discussion · lgbt

My Sexuality In Fiction

While it may be hard for many to believe, I didn’t hear the term “bisexual” until I was fifteen. Up to that point I was very aware of my attraction to men and women so I didn’t fit into the gay or lesbian categories. It was the introduction of a character in the TV show One Tree Hill who later announced their bisexuality that helped me realise a big part of my identity. That label has stuck with me ever since and after facing several years of feeling like it’s a part of myself that was “not relevant to discuss” I’ve started to become more open about it.

After seeing the film trailer for The Mortal Instruments: City of Bones I decided to buy the book as I always like reading the source material prior to watching an adaptation. This was the first time that I saw a bisexual character in fiction. Of course there are probably hundreds of books featuring bisexual characters that were released prior to City of Bones but this just happened to be the first book I came across. It had a monumental impact on me. In the pages of this vast urban fantasy world, there was a character openly declaring their bisexuality and that was that. It wasn’t made a big deal of and it was through following Magnus Bane in this world Cassandra Clare has created that I started to think that maybe my own sexuality didn’t need to be a big deal either.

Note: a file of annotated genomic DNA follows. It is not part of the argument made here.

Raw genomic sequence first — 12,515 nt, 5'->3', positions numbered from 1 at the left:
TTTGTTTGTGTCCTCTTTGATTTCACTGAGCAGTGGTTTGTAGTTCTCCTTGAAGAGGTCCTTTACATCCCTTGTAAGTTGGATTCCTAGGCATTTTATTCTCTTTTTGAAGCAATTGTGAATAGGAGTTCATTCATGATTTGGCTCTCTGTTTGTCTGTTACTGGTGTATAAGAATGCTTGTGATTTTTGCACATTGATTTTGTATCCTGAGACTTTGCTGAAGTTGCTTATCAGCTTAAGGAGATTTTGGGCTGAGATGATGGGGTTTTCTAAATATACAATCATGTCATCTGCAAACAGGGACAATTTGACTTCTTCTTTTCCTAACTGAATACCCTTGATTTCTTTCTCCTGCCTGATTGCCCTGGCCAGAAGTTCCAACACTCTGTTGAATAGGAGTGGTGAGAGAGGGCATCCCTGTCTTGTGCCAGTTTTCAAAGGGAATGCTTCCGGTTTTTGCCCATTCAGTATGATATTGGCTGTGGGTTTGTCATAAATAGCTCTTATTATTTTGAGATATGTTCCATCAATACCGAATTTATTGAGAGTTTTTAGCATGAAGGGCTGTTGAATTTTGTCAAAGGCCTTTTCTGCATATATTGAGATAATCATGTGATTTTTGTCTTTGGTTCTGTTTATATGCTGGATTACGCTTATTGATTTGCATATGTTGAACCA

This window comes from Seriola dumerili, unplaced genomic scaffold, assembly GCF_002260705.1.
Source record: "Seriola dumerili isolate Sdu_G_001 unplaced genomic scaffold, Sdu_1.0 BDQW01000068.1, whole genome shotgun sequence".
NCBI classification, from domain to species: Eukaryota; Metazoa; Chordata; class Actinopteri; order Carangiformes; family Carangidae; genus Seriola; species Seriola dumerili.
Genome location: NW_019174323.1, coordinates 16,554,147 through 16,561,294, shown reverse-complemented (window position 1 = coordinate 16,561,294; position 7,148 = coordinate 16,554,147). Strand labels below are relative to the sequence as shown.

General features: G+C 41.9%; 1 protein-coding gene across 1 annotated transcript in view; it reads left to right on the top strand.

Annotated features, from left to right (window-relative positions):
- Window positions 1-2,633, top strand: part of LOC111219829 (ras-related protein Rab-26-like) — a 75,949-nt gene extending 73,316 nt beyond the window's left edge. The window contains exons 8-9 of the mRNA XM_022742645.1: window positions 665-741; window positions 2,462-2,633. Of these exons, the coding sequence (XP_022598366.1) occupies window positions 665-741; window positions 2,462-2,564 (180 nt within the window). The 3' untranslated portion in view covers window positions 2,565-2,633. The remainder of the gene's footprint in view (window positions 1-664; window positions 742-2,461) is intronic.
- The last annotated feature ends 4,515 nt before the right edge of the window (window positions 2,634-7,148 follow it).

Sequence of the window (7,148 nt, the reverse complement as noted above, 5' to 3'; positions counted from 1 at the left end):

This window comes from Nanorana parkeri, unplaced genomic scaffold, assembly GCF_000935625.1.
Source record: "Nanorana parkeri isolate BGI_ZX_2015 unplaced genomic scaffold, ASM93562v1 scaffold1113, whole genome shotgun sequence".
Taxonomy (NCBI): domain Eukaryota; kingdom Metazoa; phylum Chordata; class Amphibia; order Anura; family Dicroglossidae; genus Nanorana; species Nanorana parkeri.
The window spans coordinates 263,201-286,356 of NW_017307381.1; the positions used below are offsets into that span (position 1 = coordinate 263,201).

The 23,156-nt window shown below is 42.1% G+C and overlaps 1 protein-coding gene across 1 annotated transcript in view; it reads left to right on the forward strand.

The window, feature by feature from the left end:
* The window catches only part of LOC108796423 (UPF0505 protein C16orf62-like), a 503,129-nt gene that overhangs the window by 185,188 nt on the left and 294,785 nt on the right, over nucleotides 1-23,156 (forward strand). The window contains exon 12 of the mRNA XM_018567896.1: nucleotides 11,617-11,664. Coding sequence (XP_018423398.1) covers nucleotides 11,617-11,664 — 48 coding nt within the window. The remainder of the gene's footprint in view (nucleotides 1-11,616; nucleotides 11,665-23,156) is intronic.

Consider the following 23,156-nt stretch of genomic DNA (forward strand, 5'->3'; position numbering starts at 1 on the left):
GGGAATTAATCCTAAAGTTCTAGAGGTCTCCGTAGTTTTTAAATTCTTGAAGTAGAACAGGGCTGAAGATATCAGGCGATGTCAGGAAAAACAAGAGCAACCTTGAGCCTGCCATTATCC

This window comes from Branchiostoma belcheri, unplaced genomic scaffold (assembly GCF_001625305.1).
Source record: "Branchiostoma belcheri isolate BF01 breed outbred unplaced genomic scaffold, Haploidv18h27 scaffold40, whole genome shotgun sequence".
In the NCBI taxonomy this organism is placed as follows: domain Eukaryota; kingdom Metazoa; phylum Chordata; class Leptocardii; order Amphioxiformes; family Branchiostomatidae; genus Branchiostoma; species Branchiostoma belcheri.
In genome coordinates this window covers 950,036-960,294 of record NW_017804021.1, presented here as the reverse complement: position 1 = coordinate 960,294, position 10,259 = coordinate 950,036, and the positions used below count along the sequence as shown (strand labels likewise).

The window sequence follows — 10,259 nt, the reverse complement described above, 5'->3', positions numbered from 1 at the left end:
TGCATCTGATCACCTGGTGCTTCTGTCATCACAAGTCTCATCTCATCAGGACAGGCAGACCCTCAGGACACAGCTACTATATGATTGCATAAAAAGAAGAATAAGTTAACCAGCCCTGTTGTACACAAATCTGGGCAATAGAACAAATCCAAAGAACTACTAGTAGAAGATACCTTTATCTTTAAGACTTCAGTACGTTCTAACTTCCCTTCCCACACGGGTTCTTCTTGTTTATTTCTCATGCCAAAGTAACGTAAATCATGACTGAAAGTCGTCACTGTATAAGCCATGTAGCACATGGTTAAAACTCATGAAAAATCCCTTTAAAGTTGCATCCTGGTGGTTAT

I had the opportunity to meet Cassandra Clare on the UK book tour for The Iron Trial in 2014 and thank her but I completely bottled it and got into such a starstruck state that I asked her about something else instead and completely forgot to even say hello to Holly Black. Thankfully, another opportunity came around last year when Cassandra Clare did a UK book tour for Lady Midnight; Another book featuring a bisexual character.


The picture above shows the exact moment when I started to share part of my story with an author who has made me feel validated. Looking back on this snapshot of time and seeing how happy Cassandra looks just made it matter even more to me. She went on to explain why she felt it was so important to include bisexual characters in her books and listed all of the ones she’s included. While they are all male characters, I was so overwhelmed at what she’d said and just how many are included in the Shadowhunter world that it was only until later that I started to question why most of the bisexual characters I had come across, in other media forms including books, seemed to mainly be men.

While the LGBT genre in Young Adult boasts about the diversity it holds, there isn’t much outside of the discovering-your-identity gay and lesbian stories. (Note: I want to make the point that I am no way discrediting or saying there should be less of one type of representation to make way for another.) Earlier this year I picked up the new release from Becky Albertalli called The Upside of Unrequited and it was brilliant as expected but came with quite a shock.